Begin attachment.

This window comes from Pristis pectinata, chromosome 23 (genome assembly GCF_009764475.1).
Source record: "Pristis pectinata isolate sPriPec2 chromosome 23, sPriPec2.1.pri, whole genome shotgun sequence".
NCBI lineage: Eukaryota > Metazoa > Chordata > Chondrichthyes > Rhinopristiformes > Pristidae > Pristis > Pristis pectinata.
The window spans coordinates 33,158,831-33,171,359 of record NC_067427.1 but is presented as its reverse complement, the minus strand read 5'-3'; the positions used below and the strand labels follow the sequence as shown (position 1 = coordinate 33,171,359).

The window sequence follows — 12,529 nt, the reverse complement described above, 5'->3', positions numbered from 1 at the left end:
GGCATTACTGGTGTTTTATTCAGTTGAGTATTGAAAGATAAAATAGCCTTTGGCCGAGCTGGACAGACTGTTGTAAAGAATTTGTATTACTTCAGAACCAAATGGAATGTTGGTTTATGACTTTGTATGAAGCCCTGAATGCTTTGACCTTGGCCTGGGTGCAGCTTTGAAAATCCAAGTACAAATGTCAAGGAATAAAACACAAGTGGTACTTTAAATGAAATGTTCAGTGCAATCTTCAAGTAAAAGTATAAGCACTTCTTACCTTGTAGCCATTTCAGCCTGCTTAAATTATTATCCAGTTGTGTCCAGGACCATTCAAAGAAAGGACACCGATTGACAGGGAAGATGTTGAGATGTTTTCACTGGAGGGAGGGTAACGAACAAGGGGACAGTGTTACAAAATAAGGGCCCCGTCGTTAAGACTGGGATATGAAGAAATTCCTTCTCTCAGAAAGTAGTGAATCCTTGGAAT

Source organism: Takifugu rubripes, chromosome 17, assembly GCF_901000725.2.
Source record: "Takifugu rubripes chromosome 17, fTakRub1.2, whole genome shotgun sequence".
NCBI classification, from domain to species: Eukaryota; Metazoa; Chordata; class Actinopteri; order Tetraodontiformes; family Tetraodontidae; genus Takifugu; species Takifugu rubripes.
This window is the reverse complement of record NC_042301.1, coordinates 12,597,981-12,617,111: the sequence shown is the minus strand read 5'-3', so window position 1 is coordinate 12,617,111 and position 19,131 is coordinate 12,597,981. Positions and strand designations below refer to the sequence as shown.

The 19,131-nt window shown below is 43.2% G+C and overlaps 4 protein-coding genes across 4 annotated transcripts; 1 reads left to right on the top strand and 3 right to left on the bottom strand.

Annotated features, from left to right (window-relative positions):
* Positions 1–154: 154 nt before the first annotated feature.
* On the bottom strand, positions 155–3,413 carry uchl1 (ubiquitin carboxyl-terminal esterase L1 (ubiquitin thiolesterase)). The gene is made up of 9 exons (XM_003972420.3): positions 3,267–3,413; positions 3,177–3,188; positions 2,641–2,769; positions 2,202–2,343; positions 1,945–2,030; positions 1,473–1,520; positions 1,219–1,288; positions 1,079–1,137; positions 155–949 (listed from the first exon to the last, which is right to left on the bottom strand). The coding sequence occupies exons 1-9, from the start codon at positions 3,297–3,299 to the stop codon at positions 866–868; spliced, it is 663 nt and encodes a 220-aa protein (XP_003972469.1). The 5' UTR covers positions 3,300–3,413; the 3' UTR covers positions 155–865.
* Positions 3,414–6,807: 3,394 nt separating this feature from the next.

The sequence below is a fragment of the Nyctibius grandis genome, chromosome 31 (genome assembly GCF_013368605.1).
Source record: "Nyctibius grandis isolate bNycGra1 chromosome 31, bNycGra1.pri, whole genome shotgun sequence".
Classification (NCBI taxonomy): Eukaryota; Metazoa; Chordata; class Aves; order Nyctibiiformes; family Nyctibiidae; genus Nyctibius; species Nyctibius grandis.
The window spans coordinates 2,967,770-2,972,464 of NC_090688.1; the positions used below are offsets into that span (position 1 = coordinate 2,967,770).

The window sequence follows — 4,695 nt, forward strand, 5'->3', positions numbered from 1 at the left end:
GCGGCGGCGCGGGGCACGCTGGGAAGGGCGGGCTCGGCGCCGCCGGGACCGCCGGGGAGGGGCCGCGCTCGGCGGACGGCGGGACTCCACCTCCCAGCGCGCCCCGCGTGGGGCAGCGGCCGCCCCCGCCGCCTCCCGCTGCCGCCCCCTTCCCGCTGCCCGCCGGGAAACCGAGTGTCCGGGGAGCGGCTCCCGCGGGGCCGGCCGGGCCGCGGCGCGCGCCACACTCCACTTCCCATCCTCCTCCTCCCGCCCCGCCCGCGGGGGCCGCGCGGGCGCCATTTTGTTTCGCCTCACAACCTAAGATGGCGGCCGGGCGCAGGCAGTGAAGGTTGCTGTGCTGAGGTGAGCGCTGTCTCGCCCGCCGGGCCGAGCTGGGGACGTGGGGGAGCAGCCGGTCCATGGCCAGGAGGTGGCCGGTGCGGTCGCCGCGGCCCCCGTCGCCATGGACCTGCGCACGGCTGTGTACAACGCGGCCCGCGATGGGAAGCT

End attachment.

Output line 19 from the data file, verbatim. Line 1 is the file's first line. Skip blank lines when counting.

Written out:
The window spans coordinates 2,967,770-2,972,464 of NC_090688.1; the positions used below are offsets into that span (position 1 = coordinate 2,967,770).